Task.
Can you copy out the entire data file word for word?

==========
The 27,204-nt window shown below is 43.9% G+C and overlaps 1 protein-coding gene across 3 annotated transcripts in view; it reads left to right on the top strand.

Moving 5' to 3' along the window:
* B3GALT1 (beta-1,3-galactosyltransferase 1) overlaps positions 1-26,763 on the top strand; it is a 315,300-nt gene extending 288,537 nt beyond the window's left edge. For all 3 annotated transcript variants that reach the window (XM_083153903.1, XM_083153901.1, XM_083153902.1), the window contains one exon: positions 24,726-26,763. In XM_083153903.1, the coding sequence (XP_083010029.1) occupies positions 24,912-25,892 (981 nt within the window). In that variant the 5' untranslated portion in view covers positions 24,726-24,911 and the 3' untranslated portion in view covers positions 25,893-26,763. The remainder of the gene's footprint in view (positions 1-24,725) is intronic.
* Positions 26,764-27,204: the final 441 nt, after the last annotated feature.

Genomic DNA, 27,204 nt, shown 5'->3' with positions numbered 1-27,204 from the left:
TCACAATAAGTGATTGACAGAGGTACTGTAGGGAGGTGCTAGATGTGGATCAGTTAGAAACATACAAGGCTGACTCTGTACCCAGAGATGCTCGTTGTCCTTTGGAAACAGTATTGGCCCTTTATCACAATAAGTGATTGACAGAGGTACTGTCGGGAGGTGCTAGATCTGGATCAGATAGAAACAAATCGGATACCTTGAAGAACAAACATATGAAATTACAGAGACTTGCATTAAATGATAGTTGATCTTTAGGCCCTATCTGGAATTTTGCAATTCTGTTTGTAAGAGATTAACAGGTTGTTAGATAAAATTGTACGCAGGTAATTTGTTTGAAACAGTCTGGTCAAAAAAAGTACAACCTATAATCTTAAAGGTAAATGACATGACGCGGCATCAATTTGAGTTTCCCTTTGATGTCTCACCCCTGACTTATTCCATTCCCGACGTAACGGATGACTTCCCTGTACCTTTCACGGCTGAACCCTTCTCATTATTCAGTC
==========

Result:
The 27,204-nt window shown below is 43.9% G+C and overlaps 1 protein-coding gene across 3 annotated transcripts in view; it reads left to right on the top strand.

Moving 5' to 3' along the window:
* B3GALT1 (beta-1,3-galactosyltransferase 1) overlaps positions 1-26,763 on the top strand; it is a 315,300-nt gene extending 288,537 nt beyond the window's left edge. For all 3 annotated transcript variants that reach the window (XM_083153903.1, XM_083153901.1, XM_083153902.1), the window contains one exon: positions 24,726-26,763. In XM_083153903.1, the coding sequence (XP_083010029.1) occupies positions 24,912-25,892 (981 nt within the window). In that variant the 5' untranslated portion in view covers positions 24,726-24,911 and the 3' untranslated portion in view covers positions 25,893-26,763. The remainder of the gene's footprint in view (positions 1-24,725) is intronic.
* Positions 26,764-27,204: the final 441 nt, after the last annotated feature.

Genomic DNA, 27,204 nt, shown 5'->3' with positions numbered 1-27,204 from the left:
TCACAATAAGTGATTGACAGAGGTACTGTAGGGAGGTGCTAGATGTGGATCAGTTAGAAACATACAAGGCTGACTCTGTACCCAGAGATGCTCGTTGTCCTTTGGAAACAGTATTGGCCCTTTATCACAATAAGTGATTGACAGAGGTACTGTCGGGAGGTGCTAGATCTGGATCAGATAGAAACAAATCGGATACCTTGAAGAACAAACATATGAAATTACAGAGACTTGCATTAAATGATAGTTGATCTTTAGGCCCTATCTGGAATTTTGCAATTCTGTTTGTAAGAGATTAACAGGTTGTTAGATAAAATTGTACGCAGGTAATTTGTTTGAAACAGTCTGGTCAAAAAAAGTACAACCTATAATCTTAAAGGTAAATGACATGACGCGGCATCAATTTGAGTTTCCCTTTGATGTCTCACCCCTGACTTATTCCATTCCCGACGTAACGGATGACTTCCCTGTACCTTTCACGGCTGAACCCTTCTCATTATTCAGTC